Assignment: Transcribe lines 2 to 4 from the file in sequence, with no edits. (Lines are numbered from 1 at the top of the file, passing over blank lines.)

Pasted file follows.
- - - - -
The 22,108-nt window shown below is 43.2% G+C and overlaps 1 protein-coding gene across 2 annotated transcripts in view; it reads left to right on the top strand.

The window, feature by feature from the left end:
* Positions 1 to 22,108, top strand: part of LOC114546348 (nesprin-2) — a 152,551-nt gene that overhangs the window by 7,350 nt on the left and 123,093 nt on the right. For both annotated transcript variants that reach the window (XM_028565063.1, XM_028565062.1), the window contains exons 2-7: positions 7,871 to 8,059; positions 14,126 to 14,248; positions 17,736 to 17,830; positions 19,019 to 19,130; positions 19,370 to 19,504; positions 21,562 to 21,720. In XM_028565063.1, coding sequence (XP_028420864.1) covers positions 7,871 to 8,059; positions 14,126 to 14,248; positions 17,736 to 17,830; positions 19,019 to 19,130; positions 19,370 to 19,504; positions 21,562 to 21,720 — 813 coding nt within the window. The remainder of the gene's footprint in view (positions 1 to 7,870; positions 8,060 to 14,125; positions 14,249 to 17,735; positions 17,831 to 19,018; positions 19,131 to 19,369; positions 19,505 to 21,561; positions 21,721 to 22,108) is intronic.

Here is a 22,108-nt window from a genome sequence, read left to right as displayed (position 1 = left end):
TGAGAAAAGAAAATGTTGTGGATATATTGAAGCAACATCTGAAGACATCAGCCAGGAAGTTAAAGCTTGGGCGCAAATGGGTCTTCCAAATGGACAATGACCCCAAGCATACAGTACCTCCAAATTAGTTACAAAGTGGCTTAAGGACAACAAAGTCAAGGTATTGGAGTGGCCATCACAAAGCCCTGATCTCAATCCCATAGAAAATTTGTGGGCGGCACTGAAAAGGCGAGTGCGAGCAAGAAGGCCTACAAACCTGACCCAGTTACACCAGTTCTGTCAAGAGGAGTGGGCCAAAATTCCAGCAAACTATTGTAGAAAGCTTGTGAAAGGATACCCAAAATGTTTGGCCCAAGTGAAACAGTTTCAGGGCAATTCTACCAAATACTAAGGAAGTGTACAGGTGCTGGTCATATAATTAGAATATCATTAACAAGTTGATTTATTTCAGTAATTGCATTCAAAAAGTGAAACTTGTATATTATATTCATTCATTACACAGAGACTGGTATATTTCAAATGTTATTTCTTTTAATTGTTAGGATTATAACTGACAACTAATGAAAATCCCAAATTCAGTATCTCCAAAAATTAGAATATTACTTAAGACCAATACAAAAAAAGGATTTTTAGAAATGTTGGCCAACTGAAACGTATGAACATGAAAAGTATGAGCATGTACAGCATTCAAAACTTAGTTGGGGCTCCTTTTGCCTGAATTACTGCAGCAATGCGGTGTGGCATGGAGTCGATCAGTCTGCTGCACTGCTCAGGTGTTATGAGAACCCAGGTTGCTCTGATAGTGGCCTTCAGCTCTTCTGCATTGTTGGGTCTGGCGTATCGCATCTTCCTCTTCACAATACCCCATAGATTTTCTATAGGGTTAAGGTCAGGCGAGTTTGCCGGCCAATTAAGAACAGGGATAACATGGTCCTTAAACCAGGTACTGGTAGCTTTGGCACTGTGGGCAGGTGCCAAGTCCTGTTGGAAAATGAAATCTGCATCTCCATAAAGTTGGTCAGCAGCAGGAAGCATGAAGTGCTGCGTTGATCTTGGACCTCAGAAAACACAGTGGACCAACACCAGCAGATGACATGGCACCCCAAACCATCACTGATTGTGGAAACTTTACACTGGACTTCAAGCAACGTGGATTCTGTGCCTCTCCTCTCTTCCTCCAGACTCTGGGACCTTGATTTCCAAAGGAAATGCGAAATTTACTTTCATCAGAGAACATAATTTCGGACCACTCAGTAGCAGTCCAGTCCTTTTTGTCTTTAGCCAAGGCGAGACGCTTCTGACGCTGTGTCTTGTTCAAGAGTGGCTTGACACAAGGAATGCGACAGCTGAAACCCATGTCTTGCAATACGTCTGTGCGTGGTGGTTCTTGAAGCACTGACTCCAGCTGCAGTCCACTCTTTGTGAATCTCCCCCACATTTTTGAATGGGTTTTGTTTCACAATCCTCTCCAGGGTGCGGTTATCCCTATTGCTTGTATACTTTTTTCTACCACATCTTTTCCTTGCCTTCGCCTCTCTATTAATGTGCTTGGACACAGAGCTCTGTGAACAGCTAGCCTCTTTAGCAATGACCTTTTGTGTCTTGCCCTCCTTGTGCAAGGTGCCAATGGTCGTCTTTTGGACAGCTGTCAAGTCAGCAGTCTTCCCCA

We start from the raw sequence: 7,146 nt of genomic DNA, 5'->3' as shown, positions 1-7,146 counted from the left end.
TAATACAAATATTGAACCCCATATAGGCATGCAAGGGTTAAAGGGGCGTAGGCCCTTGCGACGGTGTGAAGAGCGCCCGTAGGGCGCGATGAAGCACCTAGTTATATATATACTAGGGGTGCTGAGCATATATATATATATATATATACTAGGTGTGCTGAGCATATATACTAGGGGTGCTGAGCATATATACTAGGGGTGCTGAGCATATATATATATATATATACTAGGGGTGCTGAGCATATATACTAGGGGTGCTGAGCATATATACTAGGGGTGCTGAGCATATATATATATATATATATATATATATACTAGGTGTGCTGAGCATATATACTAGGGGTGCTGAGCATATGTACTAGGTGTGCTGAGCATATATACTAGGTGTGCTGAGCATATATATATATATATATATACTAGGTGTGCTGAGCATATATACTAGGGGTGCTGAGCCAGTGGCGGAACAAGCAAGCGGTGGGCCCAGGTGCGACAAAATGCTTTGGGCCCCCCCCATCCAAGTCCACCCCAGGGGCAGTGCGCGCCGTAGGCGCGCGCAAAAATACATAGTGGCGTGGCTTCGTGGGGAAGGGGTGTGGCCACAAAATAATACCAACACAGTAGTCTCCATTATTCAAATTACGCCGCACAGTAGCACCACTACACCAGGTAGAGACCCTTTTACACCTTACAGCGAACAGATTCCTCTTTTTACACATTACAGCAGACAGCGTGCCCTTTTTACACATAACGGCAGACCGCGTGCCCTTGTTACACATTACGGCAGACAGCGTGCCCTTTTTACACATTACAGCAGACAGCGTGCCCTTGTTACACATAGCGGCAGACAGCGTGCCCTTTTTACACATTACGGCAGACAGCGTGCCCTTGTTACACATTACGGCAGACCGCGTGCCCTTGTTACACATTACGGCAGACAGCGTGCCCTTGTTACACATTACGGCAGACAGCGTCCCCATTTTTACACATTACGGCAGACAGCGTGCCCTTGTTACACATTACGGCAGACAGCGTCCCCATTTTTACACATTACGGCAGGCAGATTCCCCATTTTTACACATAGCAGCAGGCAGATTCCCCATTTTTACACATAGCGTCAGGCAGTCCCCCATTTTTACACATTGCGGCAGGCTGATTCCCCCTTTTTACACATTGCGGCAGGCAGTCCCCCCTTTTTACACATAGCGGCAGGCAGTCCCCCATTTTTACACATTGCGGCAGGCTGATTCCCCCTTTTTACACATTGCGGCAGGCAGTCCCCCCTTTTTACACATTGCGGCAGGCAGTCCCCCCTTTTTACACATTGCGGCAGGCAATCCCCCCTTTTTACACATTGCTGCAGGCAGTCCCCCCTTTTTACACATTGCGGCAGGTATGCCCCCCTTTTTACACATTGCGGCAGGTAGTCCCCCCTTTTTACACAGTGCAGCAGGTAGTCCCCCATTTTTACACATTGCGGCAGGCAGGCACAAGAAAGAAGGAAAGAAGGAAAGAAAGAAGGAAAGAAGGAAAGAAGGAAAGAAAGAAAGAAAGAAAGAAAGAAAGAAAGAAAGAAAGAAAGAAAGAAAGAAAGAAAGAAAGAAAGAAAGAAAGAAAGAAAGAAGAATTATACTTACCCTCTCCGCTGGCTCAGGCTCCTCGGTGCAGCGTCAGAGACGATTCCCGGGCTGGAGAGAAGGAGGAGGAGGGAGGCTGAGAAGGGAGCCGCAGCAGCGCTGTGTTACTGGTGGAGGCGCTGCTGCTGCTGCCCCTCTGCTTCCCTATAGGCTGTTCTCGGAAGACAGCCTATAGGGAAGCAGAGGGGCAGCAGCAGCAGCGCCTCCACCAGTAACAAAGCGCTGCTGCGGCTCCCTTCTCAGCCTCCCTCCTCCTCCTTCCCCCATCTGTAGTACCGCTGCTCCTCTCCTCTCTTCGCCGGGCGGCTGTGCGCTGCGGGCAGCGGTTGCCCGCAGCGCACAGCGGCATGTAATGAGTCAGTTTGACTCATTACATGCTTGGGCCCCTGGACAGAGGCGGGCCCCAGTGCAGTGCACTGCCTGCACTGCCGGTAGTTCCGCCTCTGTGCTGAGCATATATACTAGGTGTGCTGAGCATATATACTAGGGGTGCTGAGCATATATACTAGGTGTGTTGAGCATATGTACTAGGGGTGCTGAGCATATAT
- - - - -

The window, feature by feature from the left end:
* Positions 1 to 22,108, top strand: part of LOC114546348 (nesprin-2) — a 152,551-nt gene that overhangs the window by 7,350 nt on the left and 123,093 nt on the right. For both annotated transcript variants that reach the window (XM_028565063.1, XM_028565062.1), the window contains exons 2-7: positions 7,871 to 8,059; positions 14,126 to 14,248; positions 17,736 to 17,830; positions 19,019 to 19,130; positions 19,370 to 19,504; positions 21,562 to 21,720. In XM_028565063.1, coding sequence (XP_028420864.1) covers positions 7,871 to 8,059; positions 14,126 to 14,248; positions 17,736 to 17,830; positions 19,019 to 19,130; positions 19,370 to 19,504; positions 21,562 to 21,720 — 813 coding nt within the window. The remainder of the gene's footprint in view (positions 1 to 7,870; positions 8,060 to 14,125; positions 14,249 to 17,735; positions 17,831 to 19,018; positions 19,131 to 19,369; positions 19,505 to 21,561; positions 21,721 to 22,108) is intronic.

Here is a 22,108-nt window from a genome sequence, read left to right as displayed (position 1 = left end):